The Midwest Supper Club Revival
If you were to ask me to name my all-time favorite restaurants, however, Alinea would not make the cut. Instead, high up on the list would be old-school Midwest supper clubs.
The supper club tradition is based on a bygone attitude that going out to dinner is a special experience and should last an entire evening. Supper clubs are mostly family-run businesses. You start out by lingering in the lounge over cocktails before being taken to the dining room where a complimentary relish tray awaits. On the menu you’ll find shrimp cocktails, prime steaks, lobster tails and prime rib. Your dessert would be a grasshopper or brandy Alexander.
Many Midwest supper clubs got their start in the 20s as roadhouses where gangsters stopped while moving moonshine. Many of these roadhouses housed brothels and gambling rooms. After Prohibition was repealed in 1933, the first liquor licenses were granted to establishments outside city limits that served food, and the supper club was born.
Supper clubs flourished in the 50s and 60s until stricter drunk-driving laws and the proliferation of chain restaurants along the interstate highways led to their demise. Thankfully a few of these establishments have managed to survive.
I’ve been attending music festivals since 2002 – the kind of festivals where you can camp on the festival grounds, listen to music and fall asleep in a tent. Because outdoor music and rain far too often seem to collide, six years ago I bought a used school bus and converted it into an RV with bunks and a kitchen.
Driving a 35-foot school bus was not difficult, but backing into parking spaces unassisted turned out to be quite a challenge. Finding interesting places to stop to eat along the way with easy parking often proved difficult. Several of my favorite festivals took place in eastern Iowa and western Wisconsin and on my journeys northward I was delighted to discover old-school supper clubs with big parking lots.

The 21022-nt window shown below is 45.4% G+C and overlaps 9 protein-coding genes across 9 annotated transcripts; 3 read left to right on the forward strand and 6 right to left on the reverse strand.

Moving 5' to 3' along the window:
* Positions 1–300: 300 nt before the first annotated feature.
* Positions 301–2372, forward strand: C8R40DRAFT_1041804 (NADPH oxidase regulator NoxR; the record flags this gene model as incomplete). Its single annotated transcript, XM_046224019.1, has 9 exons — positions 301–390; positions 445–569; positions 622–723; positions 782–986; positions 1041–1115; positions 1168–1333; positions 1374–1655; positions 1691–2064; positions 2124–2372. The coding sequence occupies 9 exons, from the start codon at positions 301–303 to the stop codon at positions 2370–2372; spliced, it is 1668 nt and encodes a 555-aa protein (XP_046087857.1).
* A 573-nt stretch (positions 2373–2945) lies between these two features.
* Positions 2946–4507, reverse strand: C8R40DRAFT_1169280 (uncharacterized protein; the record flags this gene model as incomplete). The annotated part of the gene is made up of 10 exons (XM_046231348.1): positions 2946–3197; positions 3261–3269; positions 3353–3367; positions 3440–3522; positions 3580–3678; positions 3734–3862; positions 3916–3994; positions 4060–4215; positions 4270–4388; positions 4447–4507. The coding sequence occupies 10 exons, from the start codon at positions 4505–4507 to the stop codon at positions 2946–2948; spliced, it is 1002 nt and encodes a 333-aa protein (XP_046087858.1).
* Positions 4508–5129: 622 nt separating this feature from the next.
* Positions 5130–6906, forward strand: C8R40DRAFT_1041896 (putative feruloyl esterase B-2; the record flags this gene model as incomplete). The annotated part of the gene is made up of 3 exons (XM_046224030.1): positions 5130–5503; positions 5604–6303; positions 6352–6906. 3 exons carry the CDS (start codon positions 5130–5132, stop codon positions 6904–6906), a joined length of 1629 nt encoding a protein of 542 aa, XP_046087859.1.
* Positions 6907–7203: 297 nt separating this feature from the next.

Crossing into Wisconsin, on the outskirts of Beloit, I discovered the Butterfly Club. Originally built in 1924, the Butterfly Club sits amid several acres of tranquil meadowland off U.S. 51. A little over three hours from Springfield, I could leave work at 4 and arrive in time for dinner before closing. The Butterfly Club has a huge parking lot where I was easily able to park my bus. The lounge has an immense wraparound bar, mirrored ceilings and live music. The first time I visited the Butterfly Club, I walked into the lounge and heard “Somewhere My Love” being performed on an instrument that sounded like a theremin. (The theremin was used by the Beach Boys on “Good Vibrations.”) It turned out to be a musical saw with a violin bow. Hands down the coolest lounge act I’ve ever experienced!
After I had time to enjoy my drink a server led me to my table. She asked if I cared for a refill. I told her I would love one but I was driving a school bus and I’d better not…. unless the owners would allow me to spend the night in the parking lot. She returned with my drink and said I was welcome to camp in the parking lot as long as I was out by the morning. After enjoying my Friday night Fish Fry Special I walked to my bus and had a wonderful night’s slumber.